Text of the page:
How are body scanners used in correctional facilities?

Body scanners are used as a means to detect illegal items – such as weapons – that may be concealed underneath a person’s clothes. This technology can be incorporated into an airport-style security check, where the officer uses a wand attached to a scanner to sweep over a person’s body and determine their potential for carrying contraband.

The officer may also require that people open their clothes and hold them apart, or leave the area temporarily so the officer can scan it without obstruction. This is usually done to ensure maximum detection; metal detectors cannot detect plastic, ceramic or cell phone components.

If a person is detected as carrying illegal items such as weapons, phones or drugs on their body, the officer may request that they open their jacket to remove the object or conduct an on-the-spot strip search.

What is the technology of body scanners used in correctional facilities?

There are different types of body scanners used in correctional facilities. These include walk-through metal detectors, hand-held metal detectors and millimeter wave scanners.

Walk-through metal detectors are the most common type of body scanner used in correctional facilities; they allow officers to conduct security checks on people with minimal disruption or inconvenience. The officer simply walks through the metal detector with a person and indicates when they have passed through it.

Hand-held metal detectors are perhaps more accurate, as they allow officers to sweep over areas of a person’s body from all angles in order to detect any concealed items. These scanners also incorporate a wand with a retractable antenna, which is passed over the body of a person to detect potential contraband items.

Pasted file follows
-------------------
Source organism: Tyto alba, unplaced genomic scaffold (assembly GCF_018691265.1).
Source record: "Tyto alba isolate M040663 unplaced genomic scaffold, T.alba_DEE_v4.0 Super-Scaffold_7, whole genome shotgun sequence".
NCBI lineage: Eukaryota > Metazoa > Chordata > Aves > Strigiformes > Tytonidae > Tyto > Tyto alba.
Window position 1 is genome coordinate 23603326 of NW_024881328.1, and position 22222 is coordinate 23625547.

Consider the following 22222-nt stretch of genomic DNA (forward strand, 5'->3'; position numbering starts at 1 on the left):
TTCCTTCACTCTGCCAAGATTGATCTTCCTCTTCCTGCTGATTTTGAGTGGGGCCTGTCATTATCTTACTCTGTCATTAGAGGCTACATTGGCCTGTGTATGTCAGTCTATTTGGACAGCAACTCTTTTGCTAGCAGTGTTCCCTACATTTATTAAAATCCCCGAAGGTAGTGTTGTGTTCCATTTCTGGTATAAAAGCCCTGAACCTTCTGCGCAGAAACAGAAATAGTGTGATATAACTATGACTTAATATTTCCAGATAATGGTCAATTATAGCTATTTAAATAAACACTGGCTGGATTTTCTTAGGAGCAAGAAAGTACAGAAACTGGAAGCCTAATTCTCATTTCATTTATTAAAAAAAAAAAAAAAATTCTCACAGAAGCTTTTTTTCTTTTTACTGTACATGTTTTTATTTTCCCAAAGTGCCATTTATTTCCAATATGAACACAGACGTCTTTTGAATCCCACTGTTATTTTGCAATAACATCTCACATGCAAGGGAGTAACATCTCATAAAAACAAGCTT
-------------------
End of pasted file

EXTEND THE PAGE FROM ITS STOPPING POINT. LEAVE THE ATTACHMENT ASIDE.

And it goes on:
Millimeter wave scanners are perhaps the most high-tech, as they work on the principle of radar technology. Inmates are required to stand between two giant antennae while their bodies are scanned for concealed items. Since millimeter waves will penetrate through clothing, this form of body scanner is particularly effective in detecting items concealed underneath clothing.

A person’s level of risk for carrying contraband is determined by factors such as the behavior they display, their criminal history and how cooperative they are with security procedures. Certain profiling criteria will be used to determine an individual’s potential for carrying contraband; these factors often include gender, age, ethnicity and how nervous or anxious they are.

Why are body scanners used in correctional facilities?

Body scanners are implemented in prison systems for a number of reasons. First, their use reduces the risk of contraband entering prisons through the front gate; this helps address security issues surrounding drug trafficking in correctional facilities. Second, the use of scanners enables officers to conduct security checks in a less intrusive and more efficient fashion. This can help with overcrowding and time constraints faced by prison officials.

Why are body scanners an essential technology in correctional facilities?

Body scanners play an important role in preventing contraband entering prisons and jails, and their use is recognized as a best practice in prison security. Their presence helps to ensure that inmates are kept safe while they serve their time, which ultimately makes prisons safer for everybody involved.

What is the benefit of full body scanners in correctional facilities?

Full body scanners allow officers to sweep all areas of a person’s body, including their legs and hands. This means that the officer will be able to detect any concealed items in these sensitive areas.